I spent my adult life as a Language Arts teacher and I taught these pluralizations as you have described so well. This method of pluralization was demeaned by someone claiming to be a teacher, saying that it “is a big mistake in British or Commonwealth English, although I gather it’s very common in the American dialect.” Is that so? Do the British have different rules about this?

    • says:

      American English typically discourages using an apostrophe to form a plural unless it is necessary to help avoid confusion, as in Please remember to dot your i’s (as opposed to …dot your is.). While do we explore some of the differences between U.S. and U.K. English (see our articles beginning with “American vs. British English”), we are not familiar with British guidance or style in this area. Perhaps one of our readers across the pond will see this thread and inform us.

  23. Patty says:

    If a company’s acronym ends in a S, then how do you use apostrophes?

    For example,
    a.) CAS’ expert team will assess the damage …or…
    b.) CAS’s expert team will assess the damage.

    Thank you.

    • says:

      Since a company name is a singular proper noun, we recommend using ‘s. However, some style guides recommend just an apostrophe after proper nouns, including company names, when they end in the letter s.

  24. olaf k fjetland says:

    If I am referring to a particular period of time, 1980, and want to indicate that there was a crisis happening, which would be correct: 1980’s Crisis or 1980s’ Crisis?

  25. Vikki says:

    Please advise why in educational settings a lower case “s” is used when abbreviating the word “school.” The PTA is known as FOLs, “Friends of Lychgate School.” Why is the “s” not also capitalized?

    • says:

      We do not recognize why “Friends of Lynchgate School” would not be a fully capitalized initialism (FOLS).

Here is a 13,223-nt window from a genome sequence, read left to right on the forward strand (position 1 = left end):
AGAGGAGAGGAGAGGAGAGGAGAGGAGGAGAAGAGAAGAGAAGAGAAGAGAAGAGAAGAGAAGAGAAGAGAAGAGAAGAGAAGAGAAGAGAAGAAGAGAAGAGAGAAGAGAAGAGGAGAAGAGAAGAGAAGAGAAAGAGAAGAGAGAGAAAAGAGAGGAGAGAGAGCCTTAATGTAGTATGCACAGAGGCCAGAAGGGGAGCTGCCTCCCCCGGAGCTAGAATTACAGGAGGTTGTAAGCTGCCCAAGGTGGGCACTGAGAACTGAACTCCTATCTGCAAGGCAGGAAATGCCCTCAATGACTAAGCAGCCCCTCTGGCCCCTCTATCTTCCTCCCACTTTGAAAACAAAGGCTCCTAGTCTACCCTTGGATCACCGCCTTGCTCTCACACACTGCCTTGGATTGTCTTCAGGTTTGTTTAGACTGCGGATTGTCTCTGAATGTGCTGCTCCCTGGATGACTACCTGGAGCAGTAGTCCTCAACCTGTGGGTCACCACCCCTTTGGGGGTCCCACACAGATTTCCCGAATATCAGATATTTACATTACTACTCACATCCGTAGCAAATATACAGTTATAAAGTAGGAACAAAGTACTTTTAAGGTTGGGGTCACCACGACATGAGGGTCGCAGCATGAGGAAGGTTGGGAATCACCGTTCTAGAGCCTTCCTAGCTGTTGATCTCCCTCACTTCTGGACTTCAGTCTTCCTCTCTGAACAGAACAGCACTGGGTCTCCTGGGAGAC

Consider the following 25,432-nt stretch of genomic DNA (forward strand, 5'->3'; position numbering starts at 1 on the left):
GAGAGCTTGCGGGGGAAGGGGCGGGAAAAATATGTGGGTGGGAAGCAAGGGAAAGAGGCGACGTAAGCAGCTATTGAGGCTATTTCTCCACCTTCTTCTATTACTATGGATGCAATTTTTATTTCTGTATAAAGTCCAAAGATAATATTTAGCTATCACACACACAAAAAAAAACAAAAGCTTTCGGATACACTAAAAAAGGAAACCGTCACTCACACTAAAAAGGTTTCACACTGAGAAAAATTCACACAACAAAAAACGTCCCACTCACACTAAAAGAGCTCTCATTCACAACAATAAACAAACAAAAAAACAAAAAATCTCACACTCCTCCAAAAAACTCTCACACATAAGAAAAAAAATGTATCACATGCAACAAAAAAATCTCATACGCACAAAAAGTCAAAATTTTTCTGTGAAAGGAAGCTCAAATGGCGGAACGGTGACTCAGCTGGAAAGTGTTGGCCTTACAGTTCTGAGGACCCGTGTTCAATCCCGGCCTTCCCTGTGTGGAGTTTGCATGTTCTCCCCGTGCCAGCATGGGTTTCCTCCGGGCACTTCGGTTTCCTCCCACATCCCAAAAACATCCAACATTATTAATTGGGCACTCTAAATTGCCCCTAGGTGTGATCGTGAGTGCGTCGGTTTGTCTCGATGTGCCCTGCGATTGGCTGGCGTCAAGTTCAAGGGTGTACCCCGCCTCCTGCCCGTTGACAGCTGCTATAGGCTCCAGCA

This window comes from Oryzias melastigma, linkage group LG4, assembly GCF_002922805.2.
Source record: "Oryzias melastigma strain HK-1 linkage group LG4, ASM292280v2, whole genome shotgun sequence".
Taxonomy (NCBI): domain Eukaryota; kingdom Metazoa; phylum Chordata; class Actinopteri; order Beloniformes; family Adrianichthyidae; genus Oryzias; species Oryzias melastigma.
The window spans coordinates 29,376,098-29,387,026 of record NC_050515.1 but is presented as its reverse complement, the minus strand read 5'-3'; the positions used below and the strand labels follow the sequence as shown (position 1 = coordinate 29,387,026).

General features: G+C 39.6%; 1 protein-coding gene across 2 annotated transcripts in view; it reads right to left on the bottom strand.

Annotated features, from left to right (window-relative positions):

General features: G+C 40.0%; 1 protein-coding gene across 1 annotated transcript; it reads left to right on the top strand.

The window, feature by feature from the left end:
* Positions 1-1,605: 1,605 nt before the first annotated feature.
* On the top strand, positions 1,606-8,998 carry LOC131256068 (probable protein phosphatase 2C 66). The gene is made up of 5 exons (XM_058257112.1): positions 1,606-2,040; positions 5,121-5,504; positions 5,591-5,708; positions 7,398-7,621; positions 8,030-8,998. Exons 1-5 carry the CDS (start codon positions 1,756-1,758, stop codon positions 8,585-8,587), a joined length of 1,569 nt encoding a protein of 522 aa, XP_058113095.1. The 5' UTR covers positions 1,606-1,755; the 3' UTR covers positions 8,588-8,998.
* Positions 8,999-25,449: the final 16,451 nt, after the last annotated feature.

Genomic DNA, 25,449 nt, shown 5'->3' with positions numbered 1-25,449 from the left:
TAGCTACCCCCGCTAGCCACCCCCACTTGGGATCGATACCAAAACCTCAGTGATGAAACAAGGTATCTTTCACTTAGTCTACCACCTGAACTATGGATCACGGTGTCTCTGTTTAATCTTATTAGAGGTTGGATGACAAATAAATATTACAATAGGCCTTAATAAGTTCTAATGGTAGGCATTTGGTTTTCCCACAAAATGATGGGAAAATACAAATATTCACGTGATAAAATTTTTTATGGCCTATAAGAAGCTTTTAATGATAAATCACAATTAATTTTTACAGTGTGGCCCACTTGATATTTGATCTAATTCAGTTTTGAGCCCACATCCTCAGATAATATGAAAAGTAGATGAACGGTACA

26. Floresca says:

    Which is correct then: 6Ps or 6P’s (refering to 1) publication, 2) patent, 3) partnership, 4) places, 5) product, and 6) people services)?

    • says:

      You could write it as “the 6 p’s” or “the 6 P’s” depending on your preference.

  27. P says:

    Which is correct:
    The World Health Organization’s (WHO’s) report…
    The World Health Organization’s (WHO) report…
    The World Health Organization (WHO)’s report…

    • says:

      You could write “The World Health Organization’s (WHO’s) report…” Another option is to omit the possessive and write “the World Health Organization (WHO) report…” Then in subsequent references it could be WHO’s if or as needed (e.g., “the WHO’s recommendation…”).

  28. Ashley Padgett says:

    If I were writing an all caps portion of a sentence (and it cannot be used in any other case), would I capitalize the possessive following the apostrophe: FBI’s MOST WANTED LIST or FBI’S MOST WANTED LIST?

    • says:

      Using all caps is usually considered nonstandard. Such a style item would be a matter of writer preference, as we are not aware of a governing factor for usage.

  29. Nico McNamara says:

    I belong to an association whose members must be older than forty. We are referred to as the forty-oners. Our association name is written using numerals: 41’ers Association. There’s currently a serious debate about whether an apostrophe is required or not after the 41.
    Please can you assist me?

  30. Evie says:

    I edit instructional courses for middle school math, so this may be a question without a simple answer.

    If I have a sentence that reads “How many 1/2 s* are in 4?” should there be an apostrophe? Currently the only issue is the possibility that a student would misunderstand and think the “s” was a variable if there was no apostrophe.

    *The fraction 1/2 is stacked.

    • says:

      In this case, we would recommend rewriting the question instead of aiming to make a fraction plural.

      How many times does 1/2 go into 4?
      How many one-halves go into four?